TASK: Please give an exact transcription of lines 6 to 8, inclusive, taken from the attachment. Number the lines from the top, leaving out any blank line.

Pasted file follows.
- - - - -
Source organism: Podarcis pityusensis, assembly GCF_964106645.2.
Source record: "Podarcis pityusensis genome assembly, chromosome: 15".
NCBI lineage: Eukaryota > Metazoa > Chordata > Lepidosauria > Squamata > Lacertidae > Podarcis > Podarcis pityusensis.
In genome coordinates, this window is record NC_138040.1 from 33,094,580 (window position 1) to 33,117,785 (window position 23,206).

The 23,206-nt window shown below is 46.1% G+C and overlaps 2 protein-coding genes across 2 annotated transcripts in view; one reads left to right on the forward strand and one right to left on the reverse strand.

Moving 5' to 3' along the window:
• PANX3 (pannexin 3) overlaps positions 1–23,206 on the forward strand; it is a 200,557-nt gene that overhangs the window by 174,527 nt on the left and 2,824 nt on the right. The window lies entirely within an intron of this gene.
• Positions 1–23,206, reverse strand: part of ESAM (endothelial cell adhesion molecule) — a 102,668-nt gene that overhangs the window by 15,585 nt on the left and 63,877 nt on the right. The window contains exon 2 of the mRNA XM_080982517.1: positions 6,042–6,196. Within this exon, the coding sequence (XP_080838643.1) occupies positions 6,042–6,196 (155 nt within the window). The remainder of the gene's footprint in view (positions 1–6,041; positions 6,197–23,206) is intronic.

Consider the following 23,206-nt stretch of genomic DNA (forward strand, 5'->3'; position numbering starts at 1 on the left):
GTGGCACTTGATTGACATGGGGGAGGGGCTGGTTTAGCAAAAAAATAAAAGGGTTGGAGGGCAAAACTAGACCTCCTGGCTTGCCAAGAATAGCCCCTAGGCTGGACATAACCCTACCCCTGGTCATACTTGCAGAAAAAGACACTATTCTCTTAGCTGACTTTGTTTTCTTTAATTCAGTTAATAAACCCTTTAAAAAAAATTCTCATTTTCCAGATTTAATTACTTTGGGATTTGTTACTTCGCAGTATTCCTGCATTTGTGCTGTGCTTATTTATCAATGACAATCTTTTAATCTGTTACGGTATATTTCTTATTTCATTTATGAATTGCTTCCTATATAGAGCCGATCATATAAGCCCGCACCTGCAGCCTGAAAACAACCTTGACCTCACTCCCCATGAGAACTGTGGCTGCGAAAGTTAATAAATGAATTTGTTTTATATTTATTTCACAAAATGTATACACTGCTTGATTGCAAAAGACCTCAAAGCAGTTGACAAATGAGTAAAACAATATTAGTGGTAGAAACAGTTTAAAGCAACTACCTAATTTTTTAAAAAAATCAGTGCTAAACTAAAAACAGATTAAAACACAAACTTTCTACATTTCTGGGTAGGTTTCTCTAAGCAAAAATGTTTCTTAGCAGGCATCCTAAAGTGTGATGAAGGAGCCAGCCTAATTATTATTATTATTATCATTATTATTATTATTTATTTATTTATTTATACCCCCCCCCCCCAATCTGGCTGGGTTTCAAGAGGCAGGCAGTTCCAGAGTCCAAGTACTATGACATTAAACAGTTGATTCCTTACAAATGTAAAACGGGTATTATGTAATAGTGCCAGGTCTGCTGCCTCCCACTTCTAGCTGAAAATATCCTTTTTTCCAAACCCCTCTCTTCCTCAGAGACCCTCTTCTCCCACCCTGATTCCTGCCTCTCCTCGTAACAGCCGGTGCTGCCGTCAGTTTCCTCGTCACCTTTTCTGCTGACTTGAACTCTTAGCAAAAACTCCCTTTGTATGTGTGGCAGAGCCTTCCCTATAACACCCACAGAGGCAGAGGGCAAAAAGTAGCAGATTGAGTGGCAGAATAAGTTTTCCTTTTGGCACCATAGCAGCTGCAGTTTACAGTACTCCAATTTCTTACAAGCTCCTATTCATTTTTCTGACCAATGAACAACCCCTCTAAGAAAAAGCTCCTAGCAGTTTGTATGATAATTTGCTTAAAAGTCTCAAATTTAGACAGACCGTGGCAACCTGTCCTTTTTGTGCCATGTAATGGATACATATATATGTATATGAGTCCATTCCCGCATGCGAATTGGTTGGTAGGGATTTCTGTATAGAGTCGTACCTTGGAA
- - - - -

Moving 5' to 3' along the window:
• PANX3 (pannexin 3) overlaps positions 1–23,206 on the forward strand; it is a 200,557-nt gene that overhangs the window by 174,527 nt on the left and 2,824 nt on the right. The window lies entirely within an intron of this gene.
• Positions 1–23,206, reverse strand: part of ESAM (endothelial cell adhesion molecule) — a 102,668-nt gene that overhangs the window by 15,585 nt on the left and 63,877 nt on the right. The window contains exon 2 of the mRNA XM_080982517.1: positions 6,042–6,196. Within this exon, the coding sequence (XP_080838643.1) occupies positions 6,042–6,196 (155 nt within the window). The remainder of the gene's footprint in view (positions 1–6,041; positions 6,197–23,206) is intronic.